TypePad Mobile is a free photo blogging service that allows you to take a photo on iPhone, upload it to the TypePad, and text and make mobile blogging much easier.

Associated Press has built a free mobile news network using location API it knows where you are and in stores information based on your location and it combines text, images and video directly to the iPhone and it allows you to send new images and stories to AP and they will weave it into the news after review by their editors.

Pangea makes games and Enigmo and Croman Rally are two of their games that use the iPhone itself as the controller will be for sale on the Apple Apps store for $9.99.

Mark Terry' application for MooCowMusic for the iPhone Band creates music on the iPhone itself using virtual instruments (Keyboard, Funky Drummer, 12 Bar Blues, and Bassist) allows an iPhone user to play instruments on their phone with simple touch user keys. has developed "At Bat" which lists all the days games and up to the minute line scores and even video of all the games as being played with a few minute time delay. At this time it is not known if the app will be sold or if you'll need to subscribe to the service but for baseball fans this is a "gotta-have-it" app.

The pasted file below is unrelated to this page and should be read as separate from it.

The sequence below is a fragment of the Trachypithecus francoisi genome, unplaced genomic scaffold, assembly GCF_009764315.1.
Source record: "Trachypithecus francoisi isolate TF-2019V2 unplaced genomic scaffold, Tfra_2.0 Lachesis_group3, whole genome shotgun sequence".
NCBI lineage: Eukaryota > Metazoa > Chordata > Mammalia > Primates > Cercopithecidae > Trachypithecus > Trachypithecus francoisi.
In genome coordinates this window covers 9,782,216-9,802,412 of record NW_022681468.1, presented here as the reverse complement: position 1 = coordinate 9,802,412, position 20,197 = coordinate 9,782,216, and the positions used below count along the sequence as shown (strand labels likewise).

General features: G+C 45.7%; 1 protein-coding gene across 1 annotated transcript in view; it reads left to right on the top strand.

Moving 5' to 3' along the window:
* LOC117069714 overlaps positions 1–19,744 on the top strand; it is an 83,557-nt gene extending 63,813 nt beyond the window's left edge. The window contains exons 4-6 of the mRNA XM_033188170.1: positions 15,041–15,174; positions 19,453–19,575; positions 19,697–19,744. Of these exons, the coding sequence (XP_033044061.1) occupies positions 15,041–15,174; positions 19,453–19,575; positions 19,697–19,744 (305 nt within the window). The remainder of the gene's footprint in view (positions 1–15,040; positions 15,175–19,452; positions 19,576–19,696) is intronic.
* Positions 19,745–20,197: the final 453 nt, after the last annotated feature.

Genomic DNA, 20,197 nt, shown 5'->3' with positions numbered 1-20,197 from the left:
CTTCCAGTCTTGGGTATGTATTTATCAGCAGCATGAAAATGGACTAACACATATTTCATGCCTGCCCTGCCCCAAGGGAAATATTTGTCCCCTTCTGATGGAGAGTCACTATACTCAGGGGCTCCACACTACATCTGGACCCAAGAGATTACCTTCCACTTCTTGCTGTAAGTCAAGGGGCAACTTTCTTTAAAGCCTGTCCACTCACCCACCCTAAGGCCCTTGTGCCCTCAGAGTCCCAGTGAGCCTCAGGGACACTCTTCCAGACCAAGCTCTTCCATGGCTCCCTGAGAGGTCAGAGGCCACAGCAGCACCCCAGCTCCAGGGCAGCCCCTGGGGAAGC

Modality is a medical learning applications with illustrations of the complex parts and structures of the human body with instant mobile access and also search the web for additional information outside what the app provides. All these apps are indications that a huge variety of new programs and tools are coming to the iPhone and it has become a operating platform to rival Windows and Mac OS.